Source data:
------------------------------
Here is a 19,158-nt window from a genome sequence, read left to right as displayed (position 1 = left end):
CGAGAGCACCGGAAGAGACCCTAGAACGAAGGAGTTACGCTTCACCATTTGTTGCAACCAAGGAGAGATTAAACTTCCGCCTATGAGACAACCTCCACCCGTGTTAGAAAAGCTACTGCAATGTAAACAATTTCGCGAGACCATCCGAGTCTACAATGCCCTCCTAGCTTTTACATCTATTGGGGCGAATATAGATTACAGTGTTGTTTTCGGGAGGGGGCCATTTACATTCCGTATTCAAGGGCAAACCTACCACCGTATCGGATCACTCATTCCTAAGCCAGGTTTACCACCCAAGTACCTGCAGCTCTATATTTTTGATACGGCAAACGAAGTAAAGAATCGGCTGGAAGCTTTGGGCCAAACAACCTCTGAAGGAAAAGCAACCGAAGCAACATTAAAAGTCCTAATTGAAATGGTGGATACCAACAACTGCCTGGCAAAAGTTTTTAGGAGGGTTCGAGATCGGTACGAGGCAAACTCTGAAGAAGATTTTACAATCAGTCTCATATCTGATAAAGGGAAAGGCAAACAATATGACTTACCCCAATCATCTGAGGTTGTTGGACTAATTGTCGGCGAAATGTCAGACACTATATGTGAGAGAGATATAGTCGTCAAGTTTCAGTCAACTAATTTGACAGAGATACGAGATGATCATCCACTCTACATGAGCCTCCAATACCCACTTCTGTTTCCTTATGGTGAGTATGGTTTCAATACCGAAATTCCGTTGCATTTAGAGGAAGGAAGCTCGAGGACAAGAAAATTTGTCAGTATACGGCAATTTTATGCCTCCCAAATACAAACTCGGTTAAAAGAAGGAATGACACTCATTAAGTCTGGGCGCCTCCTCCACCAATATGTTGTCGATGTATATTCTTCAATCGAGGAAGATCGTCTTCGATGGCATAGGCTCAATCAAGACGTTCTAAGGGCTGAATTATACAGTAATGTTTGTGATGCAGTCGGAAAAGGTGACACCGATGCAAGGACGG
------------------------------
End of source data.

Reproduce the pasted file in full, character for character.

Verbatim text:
Here is a 19,158-nt window from a genome sequence, read left to right as displayed (position 1 = left end):
CGAGAGCACCGGAAGAGACCCTAGAACGAAGGAGTTACGCTTCACCATTTGTTGCAACCAAGGAGAGATTAAACTTCCGCCTATGAGACAACCTCCACCCGTGTTAGAAAAGCTACTGCAATGTAAACAATTTCGCGAGACCATCCGAGTCTACAATGCCCTCCTAGCTTTTACATCTATTGGGGCGAATATAGATTACAGTGTTGTTTTCGGGAGGGGGCCATTTACATTCCGTATTCAAGGGCAAACCTACCACCGTATCGGATCACTCATTCCTAAGCCAGGTTTACCACCCAAGTACCTGCAGCTCTATATTTTTGATACGGCAAACGAAGTAAAGAATCGGCTGGAAGCTTTGGGCCAAACAACCTCTGAAGGAAAAGCAACCGAAGCAACATTAAAAGTCCTAATTGAAATGGTGGATACCAACAACTGCCTGGCAAAAGTTTTTAGGAGGGTTCGAGATCGGTACGAGGCAAACTCTGAAGAAGATTTTACAATCAGTCTCATATCTGATAAAGGGAAAGGCAAACAATATGACTTACCCCAATCATCTGAGGTTGTTGGACTAATTGTCGGCGAAATGTCAGACACTATATGTGAGAGAGATATAGTCGTCAAGTTTCAGTCAACTAATTTGACAGAGATACGAGATGATCATCCACTCTACATGAGCCTCCAATACCCACTTCTGTTTCCTTATGGTGAGTATGGTTTCAATACCGAAATTCCGTTGCATTTAGAGGAAGGAAGCTCGAGGACAAGAAAATTTGTCAGTATACGGCAATTTTATGCCTCCCAAATACAAACTCGGTTAAAAGAAGGAATGACACTCATTAAGTCTGGGCGCCTCCTCCACCAATATGTTGTCGATGTATATTCTTCAATCGAGGAAGATCGTCTTCGATGGCATAGGCTCAATCAAGACGTTCTAAGGGCTGAATTATACAGTAATGTTTGTGATGCAGTCGGAAAAGGTGACACCGATGCAAGGACGG